What could bring seekers to church? survey asks
The “seekers” have left the church—if they ever came.
LifeWay Research has looked at what might draw them in, zeroing in on people who say they have not attended a religious service in the past six months except for special events or holidays.
Worship? Not particularly interested, two in three people told researchers from the evangelical firm, which is based in Nashville, Tennessee.
Talk about God? Not so much, said three in four of the 2,000 people in the survey—including 57 percent who identified as Christians.
“Are a lot of Americans on a conscious journey to learn who Jesus Christ is?” said Scott McConnell, executive director of LifeWay. “I don’t think so.”
Even that old seeker standby—the search for meaning—doesn’t cut it for many. Although 57 percent of those surveyed said finding “their deeper purpose” is “a major priority,” 31 percent disagreed at least somewhat and 12 percent were unsure.
Yet 70 percent of people who do not attend religious services agreed that “there is an ultimate purpose and plan for every person’s life.”
But whose plan is the unanswered question. LifeWay deliberately didn’t mention God in asking about “plan” and “purpose,” McConnell said, because it wanted to assess whether people had “a framework of wanting to make better, or the best, choices for life.”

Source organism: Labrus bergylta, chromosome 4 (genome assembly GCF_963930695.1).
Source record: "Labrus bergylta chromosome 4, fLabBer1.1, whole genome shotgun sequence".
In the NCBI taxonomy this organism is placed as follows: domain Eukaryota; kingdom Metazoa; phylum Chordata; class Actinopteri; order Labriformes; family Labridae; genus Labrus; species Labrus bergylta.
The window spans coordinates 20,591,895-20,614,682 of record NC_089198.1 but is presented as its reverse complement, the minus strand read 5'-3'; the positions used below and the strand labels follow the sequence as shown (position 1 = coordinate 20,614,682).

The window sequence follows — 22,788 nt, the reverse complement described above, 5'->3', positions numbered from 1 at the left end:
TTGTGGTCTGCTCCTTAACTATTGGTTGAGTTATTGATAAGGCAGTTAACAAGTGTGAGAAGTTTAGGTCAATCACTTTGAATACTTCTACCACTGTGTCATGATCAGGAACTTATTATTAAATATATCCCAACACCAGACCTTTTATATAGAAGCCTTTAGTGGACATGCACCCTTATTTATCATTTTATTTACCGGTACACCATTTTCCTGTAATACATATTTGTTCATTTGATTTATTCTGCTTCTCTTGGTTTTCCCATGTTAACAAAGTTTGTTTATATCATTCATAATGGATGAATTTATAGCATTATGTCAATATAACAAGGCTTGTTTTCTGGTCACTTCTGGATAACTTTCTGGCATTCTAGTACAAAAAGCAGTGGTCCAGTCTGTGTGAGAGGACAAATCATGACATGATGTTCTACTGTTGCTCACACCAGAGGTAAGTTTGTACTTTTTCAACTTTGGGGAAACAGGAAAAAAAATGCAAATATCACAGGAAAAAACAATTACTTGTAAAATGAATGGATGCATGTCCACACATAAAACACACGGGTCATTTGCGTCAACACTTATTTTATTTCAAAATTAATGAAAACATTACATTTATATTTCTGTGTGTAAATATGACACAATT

However, offering a venue to “express compassion” can be a top draw for churches, according to Rick Richardson, professor of evangelism and leadership at Wheaton College. He is a research fellow for the Billy Graham Center for Evangelism, which sponsored the survey.
Nearly 62 percent would come for a meeting at church on neighborhood safety. Other ways people could be inspired to visit were for events such as concerts (51 percent), sports or exercise programs (46 percent), or a neighborhood get-together (45 percent).
Only 11 percent said they’d change the subject if religion came up in conversation. Most (51 percent) said a personal invitation from a friend or family member could draw them to church.
But only one in five would accept if that invitation came from a church member knocking at their door, a TV commercial, a postcard, or a Facebook ad.
Bringing people into church is “a different kind of conversation,” McConnell said. “We need to say take it one day at a time: ‘Let’s introduce you to Jesus and see what you think.’”
The survey was conducted May 23–June 1. The margin of error is plus or minus 2.7 percentage points. —Religion News Service
This article was edited on July 25, 2016.